Practical Budgeting Tips for People Moving to Larger Cities
It’s easy to see why so many people flock to major metropolitan areas. In addition to having more career opportunities than less populous areas, many larger cities are cultural hubs that are brimming with activity. However, in spite of city life’s many advantages, densely-popular areas tend to have a higher cost of living than rural communities and small towns. As such, transplants from smaller areas are liable to experience a case of sticker shock upon arriving in popular urban locales. Anyone looking to get the most out of city life without breaking the bank can benefit from the following pointers.
Find Cost-Effective Storage for Larger Items
When searching for your first big city apartment, you’re liable to find that the places in your price range don’t contain sufficient space to house all of your possessions. So, if you’re moving to the city with lots of shelving, cabinetry and furniture, you may need to seek out cost-effective outside storage solutions. When perusing your options, keep an eye out for storage facilities that offer reasonable rates, convenient accessibility and good security. Golden State residents searching for first-rate public storage Sacramento will find no shortage of attractive prospects.
Limit How Often You Dine Out
If you’ve spent most of your life in a small town, there’s a good chance your dining options were limited to chain restaurants and a handful of independently-owned standouts. That being the case, the abundance of unique eateries will probably be among the first things to hit you upon arriving in your new locale. When experiencing big city life for the first time, many transplants make a point of dining out and ordering in as often as possible. Although this is a great way to expand your palette, this approach to dining can quickly eat away at your finances.
While there’s nothing wrong with wanting to indulge in culinary delights, doing so on a daily basis generally isn’t conducive to financial security. So, instead of dining out every day, limit restaurant excursions and ordering takeout to once or twice a week. This will give you plenty of opportunities to enjoy big city cuisine while keeping your finances intact. Additionally, placing limits on how often you dine out will make restaurant meals feel like more of a treat and consistently provide you with something to look forward to.
Consider Getting Rid of Your Vehicle
Depending on which big city you’ll be relocating to, a vehicle may be a needless expense. Parking and garage fees in large cities generally aren’t cheap, and driving through heavily congested streets may actually serve to add time to your journey. As such, in some instances, getting rid of your car stands to save you a considerable amount of money and hassle. This is particularly true when it comes to cities with robust public transit systems, like New York City. Conversely, if you’ll be moving to Los Angeles, which was essentially designed for cars, it’s probably best that you hang on to your vehicle. Furthermore, with the COVID-19 pandemic still in full effect, keeping your car and continuing to drive until a vaccine becomes widely available may help limit potential exposure to the virus.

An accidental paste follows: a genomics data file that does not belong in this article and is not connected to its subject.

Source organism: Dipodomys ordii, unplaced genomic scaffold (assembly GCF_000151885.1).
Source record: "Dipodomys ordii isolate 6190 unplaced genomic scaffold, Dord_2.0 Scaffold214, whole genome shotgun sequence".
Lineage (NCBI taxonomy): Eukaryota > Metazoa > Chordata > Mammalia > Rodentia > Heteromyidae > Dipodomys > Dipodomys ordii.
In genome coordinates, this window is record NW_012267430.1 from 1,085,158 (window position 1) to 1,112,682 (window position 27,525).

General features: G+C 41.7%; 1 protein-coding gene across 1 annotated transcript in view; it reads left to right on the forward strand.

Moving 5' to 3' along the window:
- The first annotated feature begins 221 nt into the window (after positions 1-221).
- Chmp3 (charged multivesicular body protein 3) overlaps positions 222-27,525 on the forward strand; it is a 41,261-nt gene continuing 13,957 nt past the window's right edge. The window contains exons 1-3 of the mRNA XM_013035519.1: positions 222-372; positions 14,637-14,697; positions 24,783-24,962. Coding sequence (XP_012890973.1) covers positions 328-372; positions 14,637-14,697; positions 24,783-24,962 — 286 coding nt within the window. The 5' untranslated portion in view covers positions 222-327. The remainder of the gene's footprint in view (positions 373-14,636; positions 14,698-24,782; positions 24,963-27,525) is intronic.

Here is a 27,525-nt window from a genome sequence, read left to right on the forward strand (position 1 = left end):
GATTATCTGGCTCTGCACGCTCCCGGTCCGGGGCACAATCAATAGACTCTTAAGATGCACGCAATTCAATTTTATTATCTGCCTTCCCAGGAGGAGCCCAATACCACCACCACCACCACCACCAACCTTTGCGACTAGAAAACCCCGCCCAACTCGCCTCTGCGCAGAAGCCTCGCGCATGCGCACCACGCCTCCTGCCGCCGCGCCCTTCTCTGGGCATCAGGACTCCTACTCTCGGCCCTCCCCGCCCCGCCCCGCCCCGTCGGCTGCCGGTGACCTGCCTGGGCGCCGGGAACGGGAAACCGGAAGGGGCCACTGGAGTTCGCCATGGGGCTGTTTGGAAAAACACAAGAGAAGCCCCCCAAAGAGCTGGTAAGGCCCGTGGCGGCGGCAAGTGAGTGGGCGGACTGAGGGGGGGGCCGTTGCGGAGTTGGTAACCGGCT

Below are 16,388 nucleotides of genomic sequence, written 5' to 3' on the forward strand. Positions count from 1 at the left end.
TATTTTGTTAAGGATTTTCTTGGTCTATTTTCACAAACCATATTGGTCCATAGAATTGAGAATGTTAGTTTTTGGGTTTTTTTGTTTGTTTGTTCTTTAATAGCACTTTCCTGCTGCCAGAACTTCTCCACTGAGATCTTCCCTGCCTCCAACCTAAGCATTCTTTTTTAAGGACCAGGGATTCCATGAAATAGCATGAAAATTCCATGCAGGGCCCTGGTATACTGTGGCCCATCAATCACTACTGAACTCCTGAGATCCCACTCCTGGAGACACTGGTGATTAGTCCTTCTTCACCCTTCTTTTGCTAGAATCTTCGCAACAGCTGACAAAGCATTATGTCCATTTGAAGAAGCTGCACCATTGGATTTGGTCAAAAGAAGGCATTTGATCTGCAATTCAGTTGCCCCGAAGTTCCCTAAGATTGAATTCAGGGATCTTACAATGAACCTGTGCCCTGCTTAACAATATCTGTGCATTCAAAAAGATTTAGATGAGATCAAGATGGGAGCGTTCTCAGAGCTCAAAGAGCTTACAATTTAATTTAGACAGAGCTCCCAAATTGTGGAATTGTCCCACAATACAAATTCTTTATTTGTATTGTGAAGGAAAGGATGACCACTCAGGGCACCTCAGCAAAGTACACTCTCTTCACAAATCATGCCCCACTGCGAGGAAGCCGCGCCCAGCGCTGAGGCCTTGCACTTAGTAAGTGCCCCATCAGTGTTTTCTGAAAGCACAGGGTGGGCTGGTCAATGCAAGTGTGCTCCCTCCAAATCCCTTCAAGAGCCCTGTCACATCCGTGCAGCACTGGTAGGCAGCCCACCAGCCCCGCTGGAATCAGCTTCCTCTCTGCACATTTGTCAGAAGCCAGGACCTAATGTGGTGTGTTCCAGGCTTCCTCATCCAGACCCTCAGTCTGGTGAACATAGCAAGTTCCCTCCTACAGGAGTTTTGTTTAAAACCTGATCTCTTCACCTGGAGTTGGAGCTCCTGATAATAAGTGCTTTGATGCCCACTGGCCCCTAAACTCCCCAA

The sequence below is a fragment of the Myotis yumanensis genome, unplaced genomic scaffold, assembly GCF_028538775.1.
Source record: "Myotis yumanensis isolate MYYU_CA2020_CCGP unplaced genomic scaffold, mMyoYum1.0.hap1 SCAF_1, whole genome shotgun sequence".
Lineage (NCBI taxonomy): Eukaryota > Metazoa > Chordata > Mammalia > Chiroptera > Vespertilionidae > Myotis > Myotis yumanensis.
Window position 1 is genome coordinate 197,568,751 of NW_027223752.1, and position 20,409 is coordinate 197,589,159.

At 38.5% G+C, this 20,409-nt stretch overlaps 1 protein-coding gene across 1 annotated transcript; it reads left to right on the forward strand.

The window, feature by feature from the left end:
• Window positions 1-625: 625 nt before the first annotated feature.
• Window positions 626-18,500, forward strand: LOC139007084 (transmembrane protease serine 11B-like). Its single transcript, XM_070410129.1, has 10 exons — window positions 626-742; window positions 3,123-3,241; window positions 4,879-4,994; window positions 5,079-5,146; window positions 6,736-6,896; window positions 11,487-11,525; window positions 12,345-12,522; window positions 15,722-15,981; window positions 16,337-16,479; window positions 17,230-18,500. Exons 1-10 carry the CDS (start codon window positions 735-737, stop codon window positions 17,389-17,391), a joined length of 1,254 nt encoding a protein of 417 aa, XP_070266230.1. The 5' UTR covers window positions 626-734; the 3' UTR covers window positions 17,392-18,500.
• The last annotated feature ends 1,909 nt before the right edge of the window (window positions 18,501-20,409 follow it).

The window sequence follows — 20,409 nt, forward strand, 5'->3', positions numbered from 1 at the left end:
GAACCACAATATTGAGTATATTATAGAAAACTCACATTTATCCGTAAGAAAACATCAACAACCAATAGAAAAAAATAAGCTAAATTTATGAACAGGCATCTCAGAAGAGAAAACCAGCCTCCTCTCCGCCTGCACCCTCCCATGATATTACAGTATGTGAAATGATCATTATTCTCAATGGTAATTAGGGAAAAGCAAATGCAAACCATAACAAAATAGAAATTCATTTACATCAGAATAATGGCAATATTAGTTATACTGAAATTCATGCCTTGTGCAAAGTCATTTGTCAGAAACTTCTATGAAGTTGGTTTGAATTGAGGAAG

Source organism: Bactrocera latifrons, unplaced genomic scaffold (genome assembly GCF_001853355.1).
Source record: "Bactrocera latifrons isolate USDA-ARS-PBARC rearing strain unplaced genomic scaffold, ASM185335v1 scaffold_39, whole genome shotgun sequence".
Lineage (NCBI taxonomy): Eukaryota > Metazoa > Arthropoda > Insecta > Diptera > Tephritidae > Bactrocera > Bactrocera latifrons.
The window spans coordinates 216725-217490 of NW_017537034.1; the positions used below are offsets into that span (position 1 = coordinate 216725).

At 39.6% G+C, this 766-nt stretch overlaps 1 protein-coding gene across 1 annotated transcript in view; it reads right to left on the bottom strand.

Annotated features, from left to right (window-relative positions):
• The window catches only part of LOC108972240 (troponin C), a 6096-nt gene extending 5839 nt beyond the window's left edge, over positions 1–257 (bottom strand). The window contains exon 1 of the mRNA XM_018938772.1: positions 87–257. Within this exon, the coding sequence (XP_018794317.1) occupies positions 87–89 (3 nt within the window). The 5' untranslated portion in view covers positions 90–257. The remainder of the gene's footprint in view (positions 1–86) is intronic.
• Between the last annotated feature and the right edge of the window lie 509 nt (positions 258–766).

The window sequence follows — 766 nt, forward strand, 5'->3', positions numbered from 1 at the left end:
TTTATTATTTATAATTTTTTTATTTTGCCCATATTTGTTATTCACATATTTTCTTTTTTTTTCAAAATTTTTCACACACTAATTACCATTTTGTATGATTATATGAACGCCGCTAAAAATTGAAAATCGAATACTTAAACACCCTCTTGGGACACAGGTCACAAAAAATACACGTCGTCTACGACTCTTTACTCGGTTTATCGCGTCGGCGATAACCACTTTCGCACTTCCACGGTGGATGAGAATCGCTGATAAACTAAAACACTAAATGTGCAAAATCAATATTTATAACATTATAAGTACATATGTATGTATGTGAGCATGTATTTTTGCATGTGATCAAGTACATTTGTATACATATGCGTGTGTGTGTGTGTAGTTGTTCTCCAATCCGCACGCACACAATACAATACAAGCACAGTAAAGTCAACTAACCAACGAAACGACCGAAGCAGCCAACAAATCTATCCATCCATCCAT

Find Ways to Entertain Yourself at Home
Many young adults love big cities for their nightlife, and while hitting the town with friends can be a lot of fun, it can also prove financially draining. This isn’t to say you can never enjoy a night out, but in the interest of protecting your finances, wild nights should not be frequent indulgences. Instead, look for enjoyable ways to keep yourself entertained at home. Whether this entails tackling your video game backlog, binging new shows you’ve been meaning to get to or relaxing with a good book, staying in can be incredibly rejuvenating and far more fulfilling than you may think.
Major metropolitan areas have a lot to offer. Ample fine dining options, first-rate shopping and an abundance of culture are just a few of the reasons many people prefer big city life to small town living. However, if there’s one fault to be found with relocating to a larger city, it would be the increased cost of living. Sleepy small towns may not have a lot going on, but they typically have more affordable rental rates and home prices than more populous areas. Of course, this isn’t to say that you should allow sticker shock to impede your big city dreams. Putting the previously discussed tips into practice can help financially-savvy transplants enjoy big city life without leaving a sizable dent in their finances.